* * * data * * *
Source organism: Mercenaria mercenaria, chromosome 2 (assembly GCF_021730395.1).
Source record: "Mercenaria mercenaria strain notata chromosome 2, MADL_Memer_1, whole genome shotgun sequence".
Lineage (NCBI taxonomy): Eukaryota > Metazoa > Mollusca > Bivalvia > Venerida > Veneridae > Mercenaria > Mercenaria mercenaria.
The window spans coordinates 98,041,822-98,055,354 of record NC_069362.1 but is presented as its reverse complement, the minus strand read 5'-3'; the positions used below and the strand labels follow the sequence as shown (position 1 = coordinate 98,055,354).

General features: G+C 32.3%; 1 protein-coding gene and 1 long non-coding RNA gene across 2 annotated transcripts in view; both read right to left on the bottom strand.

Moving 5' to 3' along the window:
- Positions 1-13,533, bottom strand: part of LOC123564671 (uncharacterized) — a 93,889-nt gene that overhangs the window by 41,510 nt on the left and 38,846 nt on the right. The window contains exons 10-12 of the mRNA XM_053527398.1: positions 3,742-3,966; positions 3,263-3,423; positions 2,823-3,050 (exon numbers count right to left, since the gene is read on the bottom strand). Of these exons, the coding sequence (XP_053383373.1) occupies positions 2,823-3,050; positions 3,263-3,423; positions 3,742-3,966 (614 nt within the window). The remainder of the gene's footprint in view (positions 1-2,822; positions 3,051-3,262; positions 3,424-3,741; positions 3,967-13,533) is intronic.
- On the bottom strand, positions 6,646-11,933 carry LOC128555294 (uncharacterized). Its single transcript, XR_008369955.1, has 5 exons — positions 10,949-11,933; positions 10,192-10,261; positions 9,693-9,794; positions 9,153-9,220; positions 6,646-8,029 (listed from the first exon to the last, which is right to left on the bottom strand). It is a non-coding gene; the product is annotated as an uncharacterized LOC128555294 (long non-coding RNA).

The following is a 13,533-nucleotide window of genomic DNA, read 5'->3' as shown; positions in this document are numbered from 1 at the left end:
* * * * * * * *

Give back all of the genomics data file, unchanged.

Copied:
Source organism: Mercenaria mercenaria, chromosome 2 (assembly GCF_021730395.1).
Source record: "Mercenaria mercenaria strain notata chromosome 2, MADL_Memer_1, whole genome shotgun sequence".
Lineage (NCBI taxonomy): Eukaryota > Metazoa > Mollusca > Bivalvia > Venerida > Veneridae > Mercenaria > Mercenaria mercenaria.
The window spans coordinates 98,041,822-98,055,354 of record NC_069362.1 but is presented as its reverse complement, the minus strand read 5'-3'; the positions used below and the strand labels follow the sequence as shown (position 1 = coordinate 98,055,354).

General features: G+C 32.3%; 1 protein-coding gene and 1 long non-coding RNA gene across 2 annotated transcripts in view; both read right to left on the bottom strand.

Moving 5' to 3' along the window:
- Positions 1-13,533, bottom strand: part of LOC123564671 (uncharacterized) — a 93,889-nt gene that overhangs the window by 41,510 nt on the left and 38,846 nt on the right. The window contains exons 10-12 of the mRNA XM_053527398.1: positions 3,742-3,966; positions 3,263-3,423; positions 2,823-3,050 (exon numbers count right to left, since the gene is read on the bottom strand). Of these exons, the coding sequence (XP_053383373.1) occupies positions 2,823-3,050; positions 3,263-3,423; positions 3,742-3,966 (614 nt within the window). The remainder of the gene's footprint in view (positions 1-2,822; positions 3,051-3,262; positions 3,424-3,741; positions 3,967-13,533) is intronic.
- On the bottom strand, positions 6,646-11,933 carry LOC128555294 (uncharacterized). Its single transcript, XR_008369955.1, has 5 exons — positions 10,949-11,933; positions 10,192-10,261; positions 9,693-9,794; positions 9,153-9,220; positions 6,646-8,029 (listed from the first exon to the last, which is right to left on the bottom strand). It is a non-coding gene; the product is annotated as an uncharacterized LOC128555294 (long non-coding RNA).

The following is a 13,533-nucleotide window of genomic DNA, read 5'->3' as shown; positions in this document are numbered from 1 at the left end: